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character development

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Before gathering up a development team, try to take the game beyond the "cool idea" stage.

You will need to complete the plot. Most (90%) of the characters should be defined in RIGID detail (with the most important dialogues written), as well as descriptions of ALL rooms in the game. Beginning, middle, end, and obstacles along the way - those should be in place. You don't need all the solutions for overcoming those obstacles yet, but you will need to know which parts and puzzles will be the hard ones, and which will be the simpler ones. Most importantly: YOU MUST HAVE THE GAME ATMOSPHERE FLOWING THROUGH YOUR VEINS LIKE MAD! That feeling is the source from which the characters, room settings, and dialogues spring.

"Here endeth the lesson."


What do you consider as defining a character in RIGID detail, Scarpia?

Not everything is defined for my game, so I'm not really trying to get more members at this point. Right now I have to define enough to give enough work to the members I've got! Later, I'll probably need a 3D artist for backgrounds, maybe a programmer. The team is fine for everything else.

If I could remember the quote right, I would refer to the beginning of a book by Milan Kundera. He claims that characters (in books in his case) do not necessarily depict real life people, rather do they reflect feelings or moments. Thus, one of his characters originated from "a rumbling in his stomach", and another from the german sentence "einmal ist keinmal", roughly translated "once is nothing".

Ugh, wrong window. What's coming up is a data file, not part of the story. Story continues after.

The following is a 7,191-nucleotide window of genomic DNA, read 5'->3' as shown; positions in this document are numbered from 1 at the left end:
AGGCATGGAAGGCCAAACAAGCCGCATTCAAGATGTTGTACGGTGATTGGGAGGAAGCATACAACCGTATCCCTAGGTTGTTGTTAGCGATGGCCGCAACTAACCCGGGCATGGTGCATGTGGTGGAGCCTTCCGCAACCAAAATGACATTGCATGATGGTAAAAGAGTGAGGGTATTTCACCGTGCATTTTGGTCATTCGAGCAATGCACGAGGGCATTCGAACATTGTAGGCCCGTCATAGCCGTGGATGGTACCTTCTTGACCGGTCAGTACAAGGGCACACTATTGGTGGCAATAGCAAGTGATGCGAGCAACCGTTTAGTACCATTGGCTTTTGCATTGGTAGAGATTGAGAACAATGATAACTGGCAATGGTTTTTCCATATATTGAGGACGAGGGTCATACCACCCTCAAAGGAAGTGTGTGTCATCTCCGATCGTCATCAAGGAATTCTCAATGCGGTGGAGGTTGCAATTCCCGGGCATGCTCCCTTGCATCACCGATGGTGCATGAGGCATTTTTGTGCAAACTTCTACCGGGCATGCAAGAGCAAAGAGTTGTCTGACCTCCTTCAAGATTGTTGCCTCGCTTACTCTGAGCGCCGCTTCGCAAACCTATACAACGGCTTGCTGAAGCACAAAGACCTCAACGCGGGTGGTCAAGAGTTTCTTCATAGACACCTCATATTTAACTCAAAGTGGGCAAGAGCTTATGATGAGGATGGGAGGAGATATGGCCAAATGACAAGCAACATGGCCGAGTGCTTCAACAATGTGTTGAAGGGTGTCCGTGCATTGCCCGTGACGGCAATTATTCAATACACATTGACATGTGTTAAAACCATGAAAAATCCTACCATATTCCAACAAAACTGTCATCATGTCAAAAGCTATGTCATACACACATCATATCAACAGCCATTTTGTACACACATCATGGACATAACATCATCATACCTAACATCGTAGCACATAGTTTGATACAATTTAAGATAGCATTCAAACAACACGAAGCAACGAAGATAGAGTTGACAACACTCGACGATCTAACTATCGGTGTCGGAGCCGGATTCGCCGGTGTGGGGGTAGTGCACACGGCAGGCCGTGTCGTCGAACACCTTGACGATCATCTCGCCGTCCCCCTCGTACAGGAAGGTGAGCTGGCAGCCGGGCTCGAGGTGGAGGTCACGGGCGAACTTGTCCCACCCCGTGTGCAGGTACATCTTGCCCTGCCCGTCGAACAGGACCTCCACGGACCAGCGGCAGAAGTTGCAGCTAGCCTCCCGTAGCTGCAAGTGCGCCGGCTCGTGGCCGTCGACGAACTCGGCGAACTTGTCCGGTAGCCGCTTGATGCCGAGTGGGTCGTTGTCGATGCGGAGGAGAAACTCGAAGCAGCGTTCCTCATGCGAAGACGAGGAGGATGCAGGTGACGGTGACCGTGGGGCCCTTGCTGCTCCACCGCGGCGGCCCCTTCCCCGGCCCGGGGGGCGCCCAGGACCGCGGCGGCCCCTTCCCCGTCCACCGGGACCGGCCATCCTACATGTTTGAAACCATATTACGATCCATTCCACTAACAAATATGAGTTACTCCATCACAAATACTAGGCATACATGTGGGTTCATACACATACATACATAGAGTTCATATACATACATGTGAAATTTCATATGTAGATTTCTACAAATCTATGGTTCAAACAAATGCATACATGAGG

That could be considered "rigid detail" to Milan Kundera, as these simple descriptions, to him, would describe a person's very essence. An artist or animator would probably not be able to extract the same depth of the characters.

So "rigid detail" is variable, depending on the team, the character, and the situation overall. In case of an adventure game character, I would say an entire page of text (hand--written) is minimum for a core character. Then again, we would all know exactly what I meant by a simple description like "eager youngster with a guybrush-ish wannabe-mad-scientist attitude". That sure sparks an adventure-gamer's imagination, doesn't it?  :P

All depends on the context I guess.


Gotacha. Thanks.

I hadn't thought of doing an "essence" description... that may be useful if I want people other than me to write for the characters. ;)

Precisely. The essence of the character is crucial if you want depth (which isn't the case in most adventure games) or character consistency (which *is* the case in any GOOD adventure game).

By consistency, I mean the fact that every action, sentence or choice made throughout the game by the character reflects the same consistent personality. Having the character's 'essence' sketched out from the very beginning ensures that the whole team will be able to know by instinct the character's reaction to any situation that might arise.

A (fairly elaborate) 'Essence description' could be:
[*] How old is he?
[*] How old is he mentally?
[*] What is his favourite thing to do?
[*] What is his LEAST favourite thing to do?
[*] How does he see himself?
[*] What is 'wrong' with him? (everything goes)
[*] What are his dreams?
[*] Everybody has a secret. What is his?
[*] What is his mood initially?
[*] Does this mood change at any point, and how?
[*] What does he think of the PC initially?
[*] Does this view change at any point, and how?



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